In previous blogs we have already covered some of the reasons which contributed to the decline of production and exports of Bolivian coffee over the past ten years. The primary reasons mentioned were competition with coca production, disease such as the coffee rust, and inadequate management. The cumulative result is that coffee exports declined from a peak of 120,000 70kg bags per year more than ten years ago to under 30,000 bags last year.
Another factor which will put more pressure on exports, especially those of higher quality coffee is the current boom of local consumption. We are experiencing an unprecedented explosion of new coffee shops, some are very sophisticated, in all urban areas in the major cities of La Paz, Santa Cruz, and Cochabamba. In the past, coffee in coffee growing countries was usually of poor quality because the best coffee was saved as the cash crop for export, and many consumers in the local markets lacked the knowledge or income to afford high quality coffee. This has changed drastically in recent years in Bolivia.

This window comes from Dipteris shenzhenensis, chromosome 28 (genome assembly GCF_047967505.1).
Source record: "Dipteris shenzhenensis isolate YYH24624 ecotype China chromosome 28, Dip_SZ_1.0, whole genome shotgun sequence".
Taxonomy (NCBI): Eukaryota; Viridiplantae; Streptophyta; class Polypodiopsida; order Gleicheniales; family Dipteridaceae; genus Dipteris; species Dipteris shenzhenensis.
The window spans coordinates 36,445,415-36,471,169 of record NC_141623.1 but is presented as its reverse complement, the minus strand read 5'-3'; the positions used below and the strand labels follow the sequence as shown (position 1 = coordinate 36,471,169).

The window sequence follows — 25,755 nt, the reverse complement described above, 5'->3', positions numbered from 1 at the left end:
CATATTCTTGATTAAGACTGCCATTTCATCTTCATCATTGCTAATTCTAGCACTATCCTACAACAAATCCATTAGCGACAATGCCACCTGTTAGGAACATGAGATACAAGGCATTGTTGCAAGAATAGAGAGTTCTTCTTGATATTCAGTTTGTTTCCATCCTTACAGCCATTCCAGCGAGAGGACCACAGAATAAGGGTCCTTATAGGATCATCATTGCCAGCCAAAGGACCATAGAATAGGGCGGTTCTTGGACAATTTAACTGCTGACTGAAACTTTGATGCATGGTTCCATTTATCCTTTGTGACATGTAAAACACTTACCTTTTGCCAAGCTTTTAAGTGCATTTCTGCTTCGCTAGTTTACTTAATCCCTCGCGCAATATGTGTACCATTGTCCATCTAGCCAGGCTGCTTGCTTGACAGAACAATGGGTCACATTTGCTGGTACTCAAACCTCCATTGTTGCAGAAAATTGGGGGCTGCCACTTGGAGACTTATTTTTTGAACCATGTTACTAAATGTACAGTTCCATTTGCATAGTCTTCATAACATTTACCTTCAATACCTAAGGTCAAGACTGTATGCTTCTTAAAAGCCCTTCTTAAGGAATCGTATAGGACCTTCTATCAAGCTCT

I was able to count 13 coffee shops in a three block area in San Miguel, an upscale commercial area in La Paz. Only one - Juan Valdez, belongs to an international chain.
Some of these shops offer, in addition to espresso based drinks, coffees from the best farms in Bolivia, prepared in Chemex, aeropress, French press and other methods, as well as cold brews.
While this is in the upscale area of town, even the less wealthy shops and restaurants are upping the quality of their coffee products based on customer demand.
Scarce supply and increasing demand caused prices to shoot up in the domestic market independently of world prices. For the small producer it is now more convenient to sell in the local markets, avoiding the costs and hassles involved in exports.
So, international consumers, enjoy it while you can. Soon, buying direct from the farm like the Apasionado Coffee model might be the only way to compete with local coffee markets.
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